Friday, January 12, 2007

Jan. 15 King Day of Service Celebrates Birthday and Legacy of Dr. Martin Luther King, Jr.

"Everybody can be great because everybody can serve." -- Dr. Martin Luther King, Jr.

Dr. Martin Luther King, Jr. was the very embodiment of community, equality and idealism. He expressed the highest dreams of humanity and showed us all by example what we can create when we set aside our differences and work together.

Each year since 1994, when President Bill Clinton signed into law the King Holiday and Service Act, Americans have marked this observance by devoting the day to service projects in their communities. Together, President Clinton and Congress asked Americans of all backgrounds and ages to celebrate Dr. King's legacy by turning community concerns into citizen action, and reflecting on his life and teachings.

The King Day of Service brings together people who might not ordinarily meet, breaks down barriers that have divided us in the past, leads to better understanding and ongoing relationships, and is an opportunity to recruit new volunteers for ongoing service projects.

Participation in the King Day of Service has grown steadily during the past 12 years -- from a local project to a nationwide movement that perpetuates the life and teachings of one of America's greatest heroes. By renovating schools, cleaning up neighborhoods, tutoring and mentoring children, painting schools and senior centers, donating blood, delivering meals, building homes, organizing food drives, or reaching out in some other way to those in need, hundreds of thousands of citizens have worked together each year to make this a day on, not a day off, and made their own contributions to Dr. King's legacy of service.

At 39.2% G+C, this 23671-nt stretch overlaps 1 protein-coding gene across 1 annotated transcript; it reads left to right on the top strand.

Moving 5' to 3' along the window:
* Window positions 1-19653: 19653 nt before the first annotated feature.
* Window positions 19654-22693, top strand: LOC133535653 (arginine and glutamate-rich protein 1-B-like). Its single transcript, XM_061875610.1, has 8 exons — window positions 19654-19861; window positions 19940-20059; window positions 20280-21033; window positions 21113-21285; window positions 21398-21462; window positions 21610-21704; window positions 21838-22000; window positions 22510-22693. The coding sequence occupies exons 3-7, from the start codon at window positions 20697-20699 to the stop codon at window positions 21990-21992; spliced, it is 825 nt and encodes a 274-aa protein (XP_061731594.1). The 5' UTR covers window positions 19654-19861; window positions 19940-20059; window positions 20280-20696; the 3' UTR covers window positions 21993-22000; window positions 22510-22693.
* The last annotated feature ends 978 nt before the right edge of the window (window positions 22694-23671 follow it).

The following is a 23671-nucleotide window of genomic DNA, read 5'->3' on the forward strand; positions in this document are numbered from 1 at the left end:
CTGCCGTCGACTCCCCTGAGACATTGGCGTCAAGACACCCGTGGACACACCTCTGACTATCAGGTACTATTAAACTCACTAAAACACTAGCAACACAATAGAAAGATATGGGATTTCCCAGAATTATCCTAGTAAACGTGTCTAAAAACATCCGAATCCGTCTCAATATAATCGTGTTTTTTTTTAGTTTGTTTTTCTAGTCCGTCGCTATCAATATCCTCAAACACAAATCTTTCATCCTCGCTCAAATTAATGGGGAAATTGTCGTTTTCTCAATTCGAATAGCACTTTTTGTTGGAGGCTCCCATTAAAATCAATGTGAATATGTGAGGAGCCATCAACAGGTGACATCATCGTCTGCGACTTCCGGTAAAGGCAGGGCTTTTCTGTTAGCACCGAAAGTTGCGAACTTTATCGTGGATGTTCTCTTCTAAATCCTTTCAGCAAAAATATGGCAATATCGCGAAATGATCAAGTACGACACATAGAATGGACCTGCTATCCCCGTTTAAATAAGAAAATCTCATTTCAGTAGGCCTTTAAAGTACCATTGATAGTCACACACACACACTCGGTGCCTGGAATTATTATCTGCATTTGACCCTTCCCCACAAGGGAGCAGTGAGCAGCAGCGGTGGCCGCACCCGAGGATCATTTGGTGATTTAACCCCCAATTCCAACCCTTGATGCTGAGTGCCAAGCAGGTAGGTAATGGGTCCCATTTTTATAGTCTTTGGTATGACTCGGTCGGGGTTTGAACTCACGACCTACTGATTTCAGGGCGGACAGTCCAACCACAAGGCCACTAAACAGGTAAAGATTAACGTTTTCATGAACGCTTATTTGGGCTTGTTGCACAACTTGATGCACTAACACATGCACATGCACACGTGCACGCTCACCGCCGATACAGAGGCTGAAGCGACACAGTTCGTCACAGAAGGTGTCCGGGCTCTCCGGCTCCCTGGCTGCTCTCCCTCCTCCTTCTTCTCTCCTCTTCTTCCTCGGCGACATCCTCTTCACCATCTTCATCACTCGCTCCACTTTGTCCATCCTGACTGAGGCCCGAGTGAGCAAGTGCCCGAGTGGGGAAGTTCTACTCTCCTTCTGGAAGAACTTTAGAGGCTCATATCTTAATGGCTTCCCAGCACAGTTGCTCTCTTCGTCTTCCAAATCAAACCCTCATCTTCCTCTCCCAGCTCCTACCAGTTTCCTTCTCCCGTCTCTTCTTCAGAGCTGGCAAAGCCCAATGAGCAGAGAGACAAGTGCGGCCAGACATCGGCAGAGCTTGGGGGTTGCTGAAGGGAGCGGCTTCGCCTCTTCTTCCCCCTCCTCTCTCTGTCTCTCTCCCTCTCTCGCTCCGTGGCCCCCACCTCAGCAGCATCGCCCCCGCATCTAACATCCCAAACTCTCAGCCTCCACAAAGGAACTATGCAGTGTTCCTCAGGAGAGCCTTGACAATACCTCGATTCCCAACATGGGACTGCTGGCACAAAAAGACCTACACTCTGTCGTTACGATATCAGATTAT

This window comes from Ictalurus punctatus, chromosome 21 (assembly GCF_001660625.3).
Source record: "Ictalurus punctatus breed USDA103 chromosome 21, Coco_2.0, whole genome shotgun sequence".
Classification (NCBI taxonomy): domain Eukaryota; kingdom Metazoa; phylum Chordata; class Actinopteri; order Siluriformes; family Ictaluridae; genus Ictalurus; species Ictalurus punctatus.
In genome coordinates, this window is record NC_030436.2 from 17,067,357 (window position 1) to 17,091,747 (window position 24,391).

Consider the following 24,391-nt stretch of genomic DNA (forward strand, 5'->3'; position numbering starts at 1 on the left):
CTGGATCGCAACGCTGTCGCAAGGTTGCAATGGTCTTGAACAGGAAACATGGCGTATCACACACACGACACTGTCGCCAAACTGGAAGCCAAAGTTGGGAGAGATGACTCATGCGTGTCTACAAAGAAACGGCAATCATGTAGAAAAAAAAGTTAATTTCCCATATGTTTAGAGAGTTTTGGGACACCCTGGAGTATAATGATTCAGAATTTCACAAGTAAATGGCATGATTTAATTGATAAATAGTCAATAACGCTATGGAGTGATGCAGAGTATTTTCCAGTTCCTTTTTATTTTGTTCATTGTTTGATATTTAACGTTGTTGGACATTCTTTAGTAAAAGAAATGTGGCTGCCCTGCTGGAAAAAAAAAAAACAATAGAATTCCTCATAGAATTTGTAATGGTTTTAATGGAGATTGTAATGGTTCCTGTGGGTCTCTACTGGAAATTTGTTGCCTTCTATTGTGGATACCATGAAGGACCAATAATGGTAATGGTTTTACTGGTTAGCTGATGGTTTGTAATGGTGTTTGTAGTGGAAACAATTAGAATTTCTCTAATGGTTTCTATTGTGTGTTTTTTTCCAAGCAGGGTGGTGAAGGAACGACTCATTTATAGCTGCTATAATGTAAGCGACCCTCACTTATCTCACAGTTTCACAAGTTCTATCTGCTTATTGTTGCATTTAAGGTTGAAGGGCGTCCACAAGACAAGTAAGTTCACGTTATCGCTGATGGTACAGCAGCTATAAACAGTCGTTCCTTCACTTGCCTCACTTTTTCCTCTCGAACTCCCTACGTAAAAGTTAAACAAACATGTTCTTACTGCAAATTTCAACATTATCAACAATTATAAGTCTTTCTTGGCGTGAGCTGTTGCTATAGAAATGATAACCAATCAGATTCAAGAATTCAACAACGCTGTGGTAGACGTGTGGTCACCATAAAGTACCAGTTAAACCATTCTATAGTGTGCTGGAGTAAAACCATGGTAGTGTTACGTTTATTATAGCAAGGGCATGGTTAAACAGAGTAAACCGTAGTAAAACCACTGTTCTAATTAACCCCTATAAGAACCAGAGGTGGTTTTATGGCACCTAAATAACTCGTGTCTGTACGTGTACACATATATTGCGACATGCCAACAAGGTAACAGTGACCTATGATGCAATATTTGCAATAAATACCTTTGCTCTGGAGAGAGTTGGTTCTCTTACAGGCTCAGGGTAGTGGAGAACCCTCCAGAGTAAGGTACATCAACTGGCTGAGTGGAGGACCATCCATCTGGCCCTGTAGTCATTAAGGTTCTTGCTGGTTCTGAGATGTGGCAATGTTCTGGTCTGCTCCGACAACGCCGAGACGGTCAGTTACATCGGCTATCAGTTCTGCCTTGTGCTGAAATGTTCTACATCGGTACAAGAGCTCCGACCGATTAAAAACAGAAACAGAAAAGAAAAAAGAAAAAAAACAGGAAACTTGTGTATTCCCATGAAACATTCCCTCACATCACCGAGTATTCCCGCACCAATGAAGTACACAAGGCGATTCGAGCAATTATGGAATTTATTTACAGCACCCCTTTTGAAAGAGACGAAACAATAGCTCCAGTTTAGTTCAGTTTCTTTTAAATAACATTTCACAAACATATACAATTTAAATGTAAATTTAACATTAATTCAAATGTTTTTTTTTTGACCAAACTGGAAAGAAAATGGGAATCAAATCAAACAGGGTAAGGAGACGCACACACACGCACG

How Your Company or Organization Can Help
Opportunities abound for businesses and organizations of all sizes and interests to contribute to their communities. By doing so, you will help strengthen local communities; bridge social and cultural differences; and demonstrate the compassion and commitment to make a difference and honor Dr. King's memory.

The Corporation for National & Community Service suggests the following ways to get inolved:
* Sponsor and organize a single service project
* Sponsor and organize a variety of service projects
* Form teams to vounteer
* Encourage friends, colleagues and families to seek out service projects in their hometowns

The late Coretta Scott King embraced the King Day of Service as a meaningful way to celebrate and honor her husband's legacy. She said, "The greatest birthday gift my husband could receive is if people of all racial and ethnic backgrounds celebrated the holiday by performing individual acts of kindness through service to others."

For information about making this year's celebration a day on which tens of millions of people come out to serve their communities in King's honor -- and/or about getting involved year-round -- visit the Corporation for National & Community Service's website:

Everybody can be great, because everybody can serve. Visit

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